Vapor-phase corrosion inhibitors are organic compounds that have a high vapor pressure, generating volatile corrosion inhibitors (such as some amines) that allow this inhibitor material to migrate to distant, and often otherwise inaccessible, metal surfaces within the container. Such inhibitors have been used on the Trans-Alaska pipeline to protect low-flow areas, dead legs, and the annular space in road casings and contingency equipment. The concept has also been applied to storage tank protection.[16]

Filming-amine inhibitors are intended to protect steels from the action of “natural” corrodants in the produced hydrocarbon and water phases. They are generally not effective in protecting the steels from the acids used to stimulate wells or from the partially spent acids returning from such treatments. These tasks are accomplished by the inclusion of large dosages of different inhibiting chemicals with the stimulation acids. Such inhibitor systems are also available to handle low-alloy steels and CRAs in HT/HP conditions.[17] Concern for stability of CRAs during matrix stimulation of deep hot wells has resulted in the use of organic acids such as acetic acid and formic acid rather than HCl. Inhibitor systems have been developed for these chemicals as well.

Cathodic protection

This technology is used to protect pipelines, offshore platforms, and surface equipment. Corrosion is an electrochemical process:

  • Iron atoms give up electrons
  • Electrons flow through the metal to the corrodant
  • Ion movement in the water film contacting both corrodant and iron metal completes the electrical circuit

In certain important cases, it is possible to reverse this current flow out of the steel surface by the application of an external power supply (i.e., make the surface to be protected cathodic rather than anodic). The technology involved in employing cathodic protection must take into account:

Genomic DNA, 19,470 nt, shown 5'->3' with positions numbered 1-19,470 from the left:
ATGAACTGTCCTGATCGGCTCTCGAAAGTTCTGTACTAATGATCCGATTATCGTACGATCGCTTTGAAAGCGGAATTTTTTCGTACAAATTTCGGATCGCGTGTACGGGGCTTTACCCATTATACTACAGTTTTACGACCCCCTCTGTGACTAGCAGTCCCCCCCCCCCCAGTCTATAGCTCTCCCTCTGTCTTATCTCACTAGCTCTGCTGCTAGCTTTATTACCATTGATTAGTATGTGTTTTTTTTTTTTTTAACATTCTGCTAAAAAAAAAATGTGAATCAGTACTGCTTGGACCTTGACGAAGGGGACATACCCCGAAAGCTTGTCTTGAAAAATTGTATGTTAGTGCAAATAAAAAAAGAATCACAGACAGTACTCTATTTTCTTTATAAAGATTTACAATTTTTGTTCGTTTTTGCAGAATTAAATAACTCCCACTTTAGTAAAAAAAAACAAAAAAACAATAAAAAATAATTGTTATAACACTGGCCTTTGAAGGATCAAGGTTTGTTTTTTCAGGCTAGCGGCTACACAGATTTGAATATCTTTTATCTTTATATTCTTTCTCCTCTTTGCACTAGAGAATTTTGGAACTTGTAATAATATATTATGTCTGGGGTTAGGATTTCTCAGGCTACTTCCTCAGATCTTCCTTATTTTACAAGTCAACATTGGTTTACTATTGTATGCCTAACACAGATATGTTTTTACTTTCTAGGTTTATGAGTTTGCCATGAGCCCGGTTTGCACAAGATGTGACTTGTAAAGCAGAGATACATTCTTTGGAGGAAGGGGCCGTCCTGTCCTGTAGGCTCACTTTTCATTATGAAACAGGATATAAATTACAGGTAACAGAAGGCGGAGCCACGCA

• Quantity of current required
  • Composition and configuration of the impressed current anode
  • Resistivity of the corroding medium
  • Size of the item being protected
  • Accessibility of the surface being protected
  • Length of the item being protected


  1. 1.0 1.1 Treseder, R. and Tuttle, R. 1998. Corrosion Control in Oil and Gas Production. Item No. 37741, NACE, Houston.
  2. 2.0 2.1 Brondel, D. et al. 1994. Corrosion in the Oil Industry. Oilfield Review (April): 4.
  3. 3.0 3.1 3.2 3.3 Corrosion Control in Petroleum Production. 1979. NACE, Houston, TPC No. 5, Chap. 7.
  4. 4.0 4.1 Szklarska-Smialowska, Z.: Pitting Corrosion of Metals. 1986. NACE, Houston, 69–96.
  5. Krueger, J. 1982. Passivity and Breakdown of Passivity. Electrochemistry in Industry, Ch. 5, 317-330, ed. U. Landau, E. Yeager, and D. Kortas. New York City: Plenum Press.
  6. Efird, K.D. and Jasinski, R. 1989. Effect of Crude Oil on Corrosion of Steel in Crude Oil/Brine Production. Corrosion 45 (2): 165.
  7. 7.0 7.1 7.2 7.3 Jasinski, R. 1986. Corrosion of Low Alloy Steel in Crude Oil/Brine/CO 2 Mixtures. Proc., The Electrochemical Society: Surfaces, Inhibition and Passivation, Princeton, 86, No. 7, 139–148.
  8. Smart, J.S. 2001. Wettability—A Major Factor in Oil and Gas Corrosion. Materials Performance 40 (4): 54.
  9. Treseder, R. and Badrak, R. 1997. Effect of Cold Working on SSC Resistance of Carbon and Low Alloy Steels—A Review. Paper 21 presented at NACE Corrosion 97, Houston (March).
  10. Coatings and Linings for Immersion Service. 1998. NACE International, Houston, TPC No. 2.
  11. Chen, E.Y. and Ahmed, T. 1998. Why Internally Coated Piping Is Used for the World's Largest Seawater Injection System. Presented at the SPE Annual Technical Conference and Exhibition, New Orleans, Louisiana, 27-30 September 1998. SPE-49211-MS.
  12. Nice, P. and Ueda, M. 1998. The Effect of Microstructure and Chromium Alloying Content to the Corrosion Resistance of Low-Alloy Steel Well Tubing in Sea Water Injection Service. Paper 3 presented at NACE Corrosion 98, Houston (March).
  13. Mowat, D.E., Edgerton, M.C., and Wade, E.H.R. 2001. Erskine Field HPHT Workover and Tubing Corrosion Failure Investigation. Presented at the SPE/IADC Drilling Conference, Amsterdam, 27 February–1 March. SPE-67779-MS.
  14. Echaniz, C., Morales, C., and Pereze, T. 1998. The Effect of Microstructure on the KISSC Low Alloy Carbon Steels. Paper 120 presented at NACE Corrosion 98, Houston (March).
  15. Linne, C. 1998. Heavy Wall Casing in C-110 Grade for Sour Service. Paper 117 presented at NACE Corrosion 98, Houston (March).
  16. Gandhi, R. 2001. Storage Tank Bottom Protection Using Volatile Corrosion Inhibitors. Materials Performance—Supplement (January) 28.
  17. Frenier, W., Hill, D., and Jasinski, R. 1994. Corrosion Inhibitors for Acid Jobs. Oilfield Review 1 (2): 15.

Noteworthy papers in OnePetro

Kriel, B.G., Lacey, C.A., and Lane, R.H. 1994. The Performance of Scale Inhibitors in the Inhibition of Iron Carbonate Scale. Presented at the SPE Formation Damage Control Symposium, Lafayette, Louisiana, 7-10 February 1994. SPE-27390-MS.